.

Ashlee Simpson Dispels Rumors About Upcoming LP: No Robert Smith or Pete Wentz

September 19, 2007 7:02 PM ET

No, Robert Smith did not work on Ashlee Simpson's still-untitled November album, but Timbaland, the Neptunes, Kenna and Travis McCoy from Gym Class Heroes did. "That was never true," Simpson says of the rumored Cure collaboration. "I was like, "Oh my God, that is so not true and so embarrassing." I am a huge fan, but would never expect to write with Robert Smith from the Cure. I mean, that would be a dream, but nothing that I would ever say. I was dying when I read that. I was like, "No! He's gonna think I'm crazy." Other folks who didn't wind up on the "fun, dance-y record" with a "club and Eighties feel": Jenny Lewis (plans for a singer-songwriter-feeling record were scrapped early on) and Simpson beau Pete Wentz ("We both keep our music separate from each other," she says).

Simpson says the beat-heavy tracks cover happy and darker moments of her emotional landscape, and that lines like "you ain't got no beef" shouldn't be taken too literally. "I think everything is personal in your own way. And for me, it's fun to listen to a record and not fully know exactly who they're talking about or what they're talking about or what point it was in their life. You gotta keep people guessing. I listened to a Fiona Apple record and I had no idea what she was talking about."

To read the new issue of Rolling Stone online, plus the entire RS archive: Click Here

prev
Music Main Next
Around the Web
Powered By ZergNet
Daily Newsletter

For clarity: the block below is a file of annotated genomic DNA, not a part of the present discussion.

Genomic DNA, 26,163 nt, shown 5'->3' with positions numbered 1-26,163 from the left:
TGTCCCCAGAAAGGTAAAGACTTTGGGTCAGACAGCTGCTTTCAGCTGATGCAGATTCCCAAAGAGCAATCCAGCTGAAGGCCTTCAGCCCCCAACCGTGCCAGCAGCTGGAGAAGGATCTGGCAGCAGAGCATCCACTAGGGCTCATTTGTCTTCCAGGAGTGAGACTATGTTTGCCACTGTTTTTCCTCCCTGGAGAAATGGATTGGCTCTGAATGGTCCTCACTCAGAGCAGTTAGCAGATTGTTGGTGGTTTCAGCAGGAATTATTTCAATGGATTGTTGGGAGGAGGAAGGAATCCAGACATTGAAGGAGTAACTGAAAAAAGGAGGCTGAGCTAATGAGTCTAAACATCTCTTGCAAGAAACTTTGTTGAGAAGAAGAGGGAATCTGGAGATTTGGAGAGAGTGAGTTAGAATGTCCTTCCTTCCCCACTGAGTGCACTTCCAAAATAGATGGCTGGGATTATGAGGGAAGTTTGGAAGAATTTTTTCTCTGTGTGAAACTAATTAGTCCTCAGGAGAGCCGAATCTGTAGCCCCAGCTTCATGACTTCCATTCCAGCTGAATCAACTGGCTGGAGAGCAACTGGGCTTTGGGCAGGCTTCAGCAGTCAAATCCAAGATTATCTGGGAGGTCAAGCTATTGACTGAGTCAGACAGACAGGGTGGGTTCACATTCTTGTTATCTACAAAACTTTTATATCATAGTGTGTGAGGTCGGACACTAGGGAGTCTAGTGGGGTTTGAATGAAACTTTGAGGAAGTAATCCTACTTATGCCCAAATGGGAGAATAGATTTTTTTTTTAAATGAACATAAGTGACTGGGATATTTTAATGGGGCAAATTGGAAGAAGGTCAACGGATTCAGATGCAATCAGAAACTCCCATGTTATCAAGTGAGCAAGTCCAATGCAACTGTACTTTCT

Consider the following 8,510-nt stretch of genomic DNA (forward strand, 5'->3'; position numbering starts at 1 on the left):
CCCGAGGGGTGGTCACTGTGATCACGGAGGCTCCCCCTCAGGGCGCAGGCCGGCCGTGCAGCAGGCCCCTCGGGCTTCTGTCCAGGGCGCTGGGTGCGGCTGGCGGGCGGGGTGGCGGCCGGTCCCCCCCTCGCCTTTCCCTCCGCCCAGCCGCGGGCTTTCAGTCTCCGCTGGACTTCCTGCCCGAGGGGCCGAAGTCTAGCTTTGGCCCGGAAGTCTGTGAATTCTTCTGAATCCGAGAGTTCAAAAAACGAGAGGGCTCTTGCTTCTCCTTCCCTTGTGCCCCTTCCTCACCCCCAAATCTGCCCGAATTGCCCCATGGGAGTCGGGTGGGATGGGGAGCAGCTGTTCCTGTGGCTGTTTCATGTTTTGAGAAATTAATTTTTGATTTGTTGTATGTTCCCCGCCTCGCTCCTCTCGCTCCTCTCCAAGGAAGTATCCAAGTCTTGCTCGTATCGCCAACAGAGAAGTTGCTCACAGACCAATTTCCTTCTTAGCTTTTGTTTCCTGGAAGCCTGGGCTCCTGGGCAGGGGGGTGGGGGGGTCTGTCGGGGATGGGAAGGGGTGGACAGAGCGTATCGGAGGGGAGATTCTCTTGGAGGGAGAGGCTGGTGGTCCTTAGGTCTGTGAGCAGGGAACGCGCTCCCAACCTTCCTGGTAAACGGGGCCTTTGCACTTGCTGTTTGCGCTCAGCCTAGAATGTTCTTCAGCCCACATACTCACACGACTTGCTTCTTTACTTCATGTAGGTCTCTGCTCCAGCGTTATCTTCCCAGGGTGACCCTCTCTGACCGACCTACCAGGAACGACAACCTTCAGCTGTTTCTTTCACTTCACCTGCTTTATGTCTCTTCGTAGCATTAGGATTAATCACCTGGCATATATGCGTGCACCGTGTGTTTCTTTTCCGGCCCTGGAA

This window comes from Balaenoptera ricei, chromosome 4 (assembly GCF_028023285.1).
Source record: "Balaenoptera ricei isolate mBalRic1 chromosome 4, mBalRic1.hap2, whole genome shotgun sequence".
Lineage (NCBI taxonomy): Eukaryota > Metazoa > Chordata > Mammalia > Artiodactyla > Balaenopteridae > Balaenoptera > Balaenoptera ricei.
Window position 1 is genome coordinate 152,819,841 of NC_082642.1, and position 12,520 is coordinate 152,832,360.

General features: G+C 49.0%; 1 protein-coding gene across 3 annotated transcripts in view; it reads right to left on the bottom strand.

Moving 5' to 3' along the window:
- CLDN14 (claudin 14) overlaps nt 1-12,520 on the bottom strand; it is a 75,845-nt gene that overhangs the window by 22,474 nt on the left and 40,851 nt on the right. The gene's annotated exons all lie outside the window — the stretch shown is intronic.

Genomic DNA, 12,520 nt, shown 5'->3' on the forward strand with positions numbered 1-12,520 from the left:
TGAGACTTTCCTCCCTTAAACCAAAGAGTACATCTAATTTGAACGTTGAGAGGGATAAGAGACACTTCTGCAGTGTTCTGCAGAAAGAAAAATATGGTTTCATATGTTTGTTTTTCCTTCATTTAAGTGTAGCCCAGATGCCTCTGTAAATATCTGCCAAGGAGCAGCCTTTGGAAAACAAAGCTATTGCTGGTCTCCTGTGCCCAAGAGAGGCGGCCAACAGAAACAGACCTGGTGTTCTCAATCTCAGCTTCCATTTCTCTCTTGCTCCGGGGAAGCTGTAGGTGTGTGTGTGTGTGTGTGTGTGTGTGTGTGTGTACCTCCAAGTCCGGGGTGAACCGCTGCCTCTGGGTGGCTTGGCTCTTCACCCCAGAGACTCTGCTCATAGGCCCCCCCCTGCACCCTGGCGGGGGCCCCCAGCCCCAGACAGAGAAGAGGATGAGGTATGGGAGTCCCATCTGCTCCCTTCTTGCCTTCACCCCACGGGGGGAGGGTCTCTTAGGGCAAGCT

Get the latest RS news in your inbox.

Sign up to receive the Rolling Stone newsletter and special offers from RS and its
marketing partners.

X

We may use your e-mail address to send you the newsletter and offers that may interest you, on behalf of Rolling Stone and its partners. For more information please read our Privacy Policy.

Song Stories

“Whoomp! (There It Is)”

Tag Team | 1993

Cecil Glenn — a.k.a., "D.C." — was a cook at Magic City, a nude dance club in Atlanta, when he first heard women shout "Whoomp — there it is!" Inspired by the party chant, he and partner Steve "Roll'n" Gibson wrote a song around it. Undaunted by label rejections, they borrowed $2,500 from Glenn's parents and pressed 800 singles, which quickly sold out in the Atlanta area. A record deal came soon after. Glenn said the song was meant for positive partying. "If you're going to say 'Whoomp there it is,' and you're doing something negative, we'd rather it not have come out of your mouth."

More Song Stories entries »
 
www.expandtheroom.com